Judenrate


Judenrate
(sing. Judenrat)
(Jewish councils).
   Once the decision was made in 1941 to implement the Final Solution, the Germans were determined to involve the Jews in their own demise. Toward this end, the Germans established Judenrate, or Jewish Councils, in each of the ghettos in Poland. In November 1939, Hans Frank, the chief administrator of the General-Gouvernement in Poland, issued a decree that established the structure of the Judenrate. Communities of up to 10,000 Jews were to have a 12-member council, and ghettos in excess of that number had a 24-member council. The councils were to be elected by the community but subject to German approval. The reality was that the Germans appointed the membership of the Jewish Councils, and those who refused to serve were beaten or shot. The prototype for these councils was the Reichsvereingung der Juden in Deutschland, the Jewish Council in Germany, that the government established in February 1939. Members of the Judenrate were discouraged from displaying any independence but were expected to implement instructions received from the Germans.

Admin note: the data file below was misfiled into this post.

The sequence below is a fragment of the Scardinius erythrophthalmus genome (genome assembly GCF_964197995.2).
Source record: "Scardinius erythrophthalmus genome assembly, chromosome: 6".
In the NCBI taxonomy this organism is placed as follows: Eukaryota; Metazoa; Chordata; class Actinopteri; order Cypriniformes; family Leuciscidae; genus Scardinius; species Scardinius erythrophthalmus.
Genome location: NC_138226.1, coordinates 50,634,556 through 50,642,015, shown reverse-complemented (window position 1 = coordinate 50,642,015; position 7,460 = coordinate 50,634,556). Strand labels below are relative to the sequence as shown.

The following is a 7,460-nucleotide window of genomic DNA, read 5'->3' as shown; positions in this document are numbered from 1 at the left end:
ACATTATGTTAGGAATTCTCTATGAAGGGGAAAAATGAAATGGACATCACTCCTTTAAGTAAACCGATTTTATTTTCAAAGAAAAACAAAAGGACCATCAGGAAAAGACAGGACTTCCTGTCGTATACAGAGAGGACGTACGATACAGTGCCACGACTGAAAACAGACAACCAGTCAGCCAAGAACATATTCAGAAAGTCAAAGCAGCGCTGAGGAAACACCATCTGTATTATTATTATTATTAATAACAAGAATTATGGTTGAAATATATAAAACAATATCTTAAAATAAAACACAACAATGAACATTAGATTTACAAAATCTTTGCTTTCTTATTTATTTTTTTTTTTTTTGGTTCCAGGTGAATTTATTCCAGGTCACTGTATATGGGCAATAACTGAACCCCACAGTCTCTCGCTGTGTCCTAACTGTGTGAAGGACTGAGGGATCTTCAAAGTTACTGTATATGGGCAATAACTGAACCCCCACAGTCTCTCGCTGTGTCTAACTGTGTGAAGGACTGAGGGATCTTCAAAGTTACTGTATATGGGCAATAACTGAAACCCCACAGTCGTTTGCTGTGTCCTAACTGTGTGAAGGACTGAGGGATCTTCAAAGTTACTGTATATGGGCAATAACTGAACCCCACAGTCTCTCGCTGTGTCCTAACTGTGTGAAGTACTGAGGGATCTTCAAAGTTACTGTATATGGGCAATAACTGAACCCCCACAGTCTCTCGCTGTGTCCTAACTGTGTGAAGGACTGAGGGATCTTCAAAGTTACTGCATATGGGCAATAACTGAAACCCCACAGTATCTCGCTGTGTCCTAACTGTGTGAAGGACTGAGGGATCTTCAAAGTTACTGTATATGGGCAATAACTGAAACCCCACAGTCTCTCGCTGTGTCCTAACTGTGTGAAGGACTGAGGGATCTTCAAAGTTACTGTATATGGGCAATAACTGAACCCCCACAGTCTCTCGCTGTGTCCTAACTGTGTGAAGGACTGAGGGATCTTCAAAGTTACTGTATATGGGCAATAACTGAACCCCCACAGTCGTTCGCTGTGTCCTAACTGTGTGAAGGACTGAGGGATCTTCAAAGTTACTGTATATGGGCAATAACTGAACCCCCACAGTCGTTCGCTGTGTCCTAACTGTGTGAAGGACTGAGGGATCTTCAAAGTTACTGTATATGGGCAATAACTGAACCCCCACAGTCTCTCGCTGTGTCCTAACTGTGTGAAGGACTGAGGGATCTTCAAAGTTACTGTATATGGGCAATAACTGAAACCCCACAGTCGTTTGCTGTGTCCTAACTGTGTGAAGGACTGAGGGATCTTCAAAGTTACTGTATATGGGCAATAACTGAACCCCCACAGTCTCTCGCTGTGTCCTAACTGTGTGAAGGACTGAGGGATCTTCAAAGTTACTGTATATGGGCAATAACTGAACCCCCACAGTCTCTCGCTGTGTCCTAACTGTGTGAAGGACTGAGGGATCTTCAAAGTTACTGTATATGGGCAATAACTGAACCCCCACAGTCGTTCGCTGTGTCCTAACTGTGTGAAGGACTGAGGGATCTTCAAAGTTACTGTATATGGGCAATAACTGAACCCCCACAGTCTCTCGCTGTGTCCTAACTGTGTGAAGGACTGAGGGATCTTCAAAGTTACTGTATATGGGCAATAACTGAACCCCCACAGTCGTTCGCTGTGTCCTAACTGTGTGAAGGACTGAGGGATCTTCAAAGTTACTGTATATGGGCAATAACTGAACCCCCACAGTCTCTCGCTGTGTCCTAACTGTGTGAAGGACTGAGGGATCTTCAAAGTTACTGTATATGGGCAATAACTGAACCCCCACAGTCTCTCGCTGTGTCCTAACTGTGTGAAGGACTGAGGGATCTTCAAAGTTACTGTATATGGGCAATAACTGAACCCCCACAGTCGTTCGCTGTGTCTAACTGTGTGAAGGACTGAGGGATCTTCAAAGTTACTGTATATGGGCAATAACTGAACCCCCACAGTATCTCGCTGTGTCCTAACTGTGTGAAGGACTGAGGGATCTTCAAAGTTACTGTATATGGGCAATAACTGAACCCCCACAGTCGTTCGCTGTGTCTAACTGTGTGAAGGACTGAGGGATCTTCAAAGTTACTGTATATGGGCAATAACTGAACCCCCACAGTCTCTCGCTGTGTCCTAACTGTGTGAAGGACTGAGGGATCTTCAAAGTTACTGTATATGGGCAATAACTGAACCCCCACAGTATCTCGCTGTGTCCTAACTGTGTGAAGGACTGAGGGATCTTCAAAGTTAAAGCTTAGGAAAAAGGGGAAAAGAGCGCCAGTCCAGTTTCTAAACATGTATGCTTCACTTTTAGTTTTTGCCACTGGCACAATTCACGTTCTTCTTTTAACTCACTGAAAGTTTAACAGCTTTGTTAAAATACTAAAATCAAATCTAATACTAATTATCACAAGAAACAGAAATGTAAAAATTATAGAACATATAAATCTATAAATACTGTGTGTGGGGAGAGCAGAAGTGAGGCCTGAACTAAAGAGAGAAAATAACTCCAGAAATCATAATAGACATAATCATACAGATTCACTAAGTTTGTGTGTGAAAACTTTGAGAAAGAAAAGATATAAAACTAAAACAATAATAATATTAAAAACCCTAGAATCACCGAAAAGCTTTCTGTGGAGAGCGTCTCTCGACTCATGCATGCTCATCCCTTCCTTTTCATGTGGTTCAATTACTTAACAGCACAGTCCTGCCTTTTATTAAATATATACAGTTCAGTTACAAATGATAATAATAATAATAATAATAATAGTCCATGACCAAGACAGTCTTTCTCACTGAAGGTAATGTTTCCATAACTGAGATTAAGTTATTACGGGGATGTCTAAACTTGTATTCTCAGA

The responsibilities of the Jewish Councils included maintaining law and order, allocating the meager food rations, providing a postal system, selecting people for forced labor, preparing a census of the Jewish ghetto population, collecting fines, providing shelter for the ghetto inhabitants, and rounding up Jews to fill the daily quotas for deportation to the death camps. The latter responsibility entailed the use of the ghetto police, whose task was to uncover those Jews who went into hiding in order to escape deportation. The ghetto police consisted primarily of Jews or converts who found themselves consigned to the ghetto.
   In structure, the Judenrate varied from one part of German-occupied Europe to another. In the Eastern European countries, the councils operated in the local ghettos organized by the Germans. In Romania, however, the ghetto, and, therefore, the Judenrate, was national in jurisdiction, as was the case in France, the Netherlands, and Germany. In Hungary, the Jewish Council in Budapest was both national and local, and was the primary link between the Nazis and the Jews in the countryside.
   Regardless of organizational structure, the Judenrate faced enormous difficulties. The most pressing may have been the shortage of food, which invariably led to near-starvation conditions. In a number of ghettos, the Judenrate leadership sought to purchase food from the “Aryan” side or obtain food by bartering products produced in the ghetto. Despite these efforts, there was never enough food, and starvation among the ghetto population remained a chronic problem. Although food often was smuggled into the ghetto from the outside, the Jewish Council was expected to arrest those involved in the practice.